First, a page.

The concept, or some might say “markitecture” of Web-Oriented Architecture (WOA) is hardly new, but for some reason, in the past few weeks, debates over WOA vs. SOA have suddenly flared up like a tornado materializing in Kansas. Probably it’s no coincidence that the catharsis was the observation by Burton Group analyst Anne Thomas Manes that “SOA is not working in most organizations” because of a lack of will to share services across organizational silos. Microsoft’s new Live Mesh raises the profile of WOA even further -– more about that in a moment.
What’s interesting is that Manes’ conclusions laid the problem more to culture than technology complexity. But subsequent arguments from the likes of Dana Gardner, who contends that SOA became all too much the end and not the means; or Software AG’s Miko Matsumura and StrikeIron’s David Linthicum who viewed WOA as an onramp to SOA, while TechTarget’s SearchSOA columnist Michael Meehan concluded from interviewing a number of experts that WOA was simply hype and markitecture, or, “an empty suit if you will.”
For the record, we’re struck by the incredible parallels between WOA and Ajax, in that they both stretch common web building blocks in ways that creators never foresaw. Both have similar appeal to web developers, based on the facts that the technologies are already familiar, both rely on a grab bag of poorly structured technologies, with few if any rules governing how you apply them.
Cut to the chase. Like the Democratic primaries, the latest reminder that we just can’t put this WOA vs. SOA debate to rest is Microsoft’s unveiling of Live Mesh. The elevator pitch is that it is Microsoft’s emerging on demand environment enabling you to store and share things between PCs and other kinds of devices like phones (smart and dumb), game stations, PDAs, and other things. We won’t repeat what’s already been reported, but check out Mary Jo Foley who’s got the Top Ten list describing what Live Mesh is, and eWeek’s Daryl Taft, who’s described in detail the underlying development platform.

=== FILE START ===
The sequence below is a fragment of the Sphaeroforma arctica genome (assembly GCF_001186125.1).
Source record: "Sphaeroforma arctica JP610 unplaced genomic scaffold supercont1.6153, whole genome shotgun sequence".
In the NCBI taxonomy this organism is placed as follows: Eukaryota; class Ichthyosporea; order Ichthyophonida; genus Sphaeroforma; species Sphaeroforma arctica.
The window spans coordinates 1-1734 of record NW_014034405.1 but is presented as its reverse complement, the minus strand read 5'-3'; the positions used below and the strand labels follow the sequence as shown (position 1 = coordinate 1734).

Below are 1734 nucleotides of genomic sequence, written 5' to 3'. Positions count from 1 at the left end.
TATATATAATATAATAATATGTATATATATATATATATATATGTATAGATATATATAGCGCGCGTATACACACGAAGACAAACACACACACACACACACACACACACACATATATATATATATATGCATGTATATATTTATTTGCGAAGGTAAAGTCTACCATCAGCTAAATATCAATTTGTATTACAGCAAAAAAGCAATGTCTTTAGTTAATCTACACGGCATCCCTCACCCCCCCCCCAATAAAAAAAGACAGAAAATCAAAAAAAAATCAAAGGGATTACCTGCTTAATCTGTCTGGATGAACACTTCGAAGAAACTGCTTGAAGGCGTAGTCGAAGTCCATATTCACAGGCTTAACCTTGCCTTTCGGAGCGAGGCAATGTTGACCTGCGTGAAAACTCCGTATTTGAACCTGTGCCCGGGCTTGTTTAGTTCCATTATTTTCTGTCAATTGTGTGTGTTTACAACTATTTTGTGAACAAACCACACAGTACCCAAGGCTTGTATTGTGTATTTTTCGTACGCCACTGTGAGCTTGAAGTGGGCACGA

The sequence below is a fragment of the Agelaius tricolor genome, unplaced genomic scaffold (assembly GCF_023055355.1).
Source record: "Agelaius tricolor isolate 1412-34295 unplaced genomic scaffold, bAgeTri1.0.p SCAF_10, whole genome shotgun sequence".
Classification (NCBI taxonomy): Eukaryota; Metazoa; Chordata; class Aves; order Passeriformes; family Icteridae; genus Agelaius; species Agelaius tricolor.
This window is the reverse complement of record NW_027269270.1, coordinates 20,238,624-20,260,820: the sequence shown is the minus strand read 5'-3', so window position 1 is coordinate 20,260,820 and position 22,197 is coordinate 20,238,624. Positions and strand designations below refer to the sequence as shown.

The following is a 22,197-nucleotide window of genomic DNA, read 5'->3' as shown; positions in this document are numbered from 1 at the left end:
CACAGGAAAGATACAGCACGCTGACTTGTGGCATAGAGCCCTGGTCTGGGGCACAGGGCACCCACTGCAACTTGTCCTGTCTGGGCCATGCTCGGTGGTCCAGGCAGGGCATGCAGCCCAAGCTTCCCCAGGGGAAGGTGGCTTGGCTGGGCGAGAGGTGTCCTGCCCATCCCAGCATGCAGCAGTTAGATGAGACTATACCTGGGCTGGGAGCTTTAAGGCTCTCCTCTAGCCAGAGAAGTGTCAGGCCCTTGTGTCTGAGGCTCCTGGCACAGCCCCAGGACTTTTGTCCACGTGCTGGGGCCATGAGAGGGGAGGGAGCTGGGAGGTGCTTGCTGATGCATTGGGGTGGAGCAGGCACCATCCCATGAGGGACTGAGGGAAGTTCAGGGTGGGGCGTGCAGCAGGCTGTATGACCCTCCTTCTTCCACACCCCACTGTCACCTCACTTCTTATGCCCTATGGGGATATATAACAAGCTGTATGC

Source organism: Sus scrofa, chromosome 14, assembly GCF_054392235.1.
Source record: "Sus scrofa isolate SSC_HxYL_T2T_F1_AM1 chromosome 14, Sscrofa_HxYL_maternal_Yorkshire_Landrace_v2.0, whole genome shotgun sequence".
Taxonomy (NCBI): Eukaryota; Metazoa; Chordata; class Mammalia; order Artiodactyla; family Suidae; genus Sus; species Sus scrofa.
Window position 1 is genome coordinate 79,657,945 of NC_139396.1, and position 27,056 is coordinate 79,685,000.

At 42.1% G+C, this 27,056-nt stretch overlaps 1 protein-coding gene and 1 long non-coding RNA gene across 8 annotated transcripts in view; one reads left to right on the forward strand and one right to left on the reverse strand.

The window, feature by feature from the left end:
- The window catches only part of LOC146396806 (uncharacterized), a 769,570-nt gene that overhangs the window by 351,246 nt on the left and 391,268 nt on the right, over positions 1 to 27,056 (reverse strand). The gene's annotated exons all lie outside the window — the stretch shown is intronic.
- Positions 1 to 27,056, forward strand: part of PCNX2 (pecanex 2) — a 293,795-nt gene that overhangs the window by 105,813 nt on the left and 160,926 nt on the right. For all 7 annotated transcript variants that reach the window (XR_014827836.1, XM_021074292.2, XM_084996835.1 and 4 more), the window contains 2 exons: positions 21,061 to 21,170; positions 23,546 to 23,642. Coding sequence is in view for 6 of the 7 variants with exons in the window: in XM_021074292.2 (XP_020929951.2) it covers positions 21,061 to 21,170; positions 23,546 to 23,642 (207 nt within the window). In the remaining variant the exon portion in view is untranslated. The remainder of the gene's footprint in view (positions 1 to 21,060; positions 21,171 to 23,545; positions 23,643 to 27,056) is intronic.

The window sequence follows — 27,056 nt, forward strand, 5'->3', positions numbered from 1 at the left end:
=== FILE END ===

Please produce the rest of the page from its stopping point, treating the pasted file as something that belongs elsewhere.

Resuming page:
Live Mesh uses a freebie new technology from Microsoft called FeedSync that makes syndication feeds bi-directional. It surrounds FeedSync with – you guessed it – a webby-oriented development environment. “If you want to live in software and services world, you must start with what works on the web, lowest programming model to be built on open protocols,” explained Abhay Parasnis, Microsoft’s product unit manager for Live Mesh.
So let’s call WOA the lowest common denominator.
Under the hood, Live Mesh’s plumbing runs on raw XML sent over HTTP, using a RESTful programming model for obtaining services, plus the familiar ATOM or RSS feeds that support pubsub communications. Above that, Microsoft provides different paths so .NET, Ajax, and dynamic scripting languages can all write to this platform. This being Microsoft, rendering via WPF and Silverlight are supported as well. OK, if you want Java, AIR, or Flex, better wait for another Mono project.
Live Mesh is intended as a loosely coupled platform in that it supports familiar store & forward and pubsub modes. You might call it a variation of a Services-Oriented Architecture because the services are supposed to be abstracted from whatever device or software platform they are implemented on, but there’s no trace of any web services stack here.
In other words, if you want to write once, run anywhere, Microsoft is telling you to use WOA.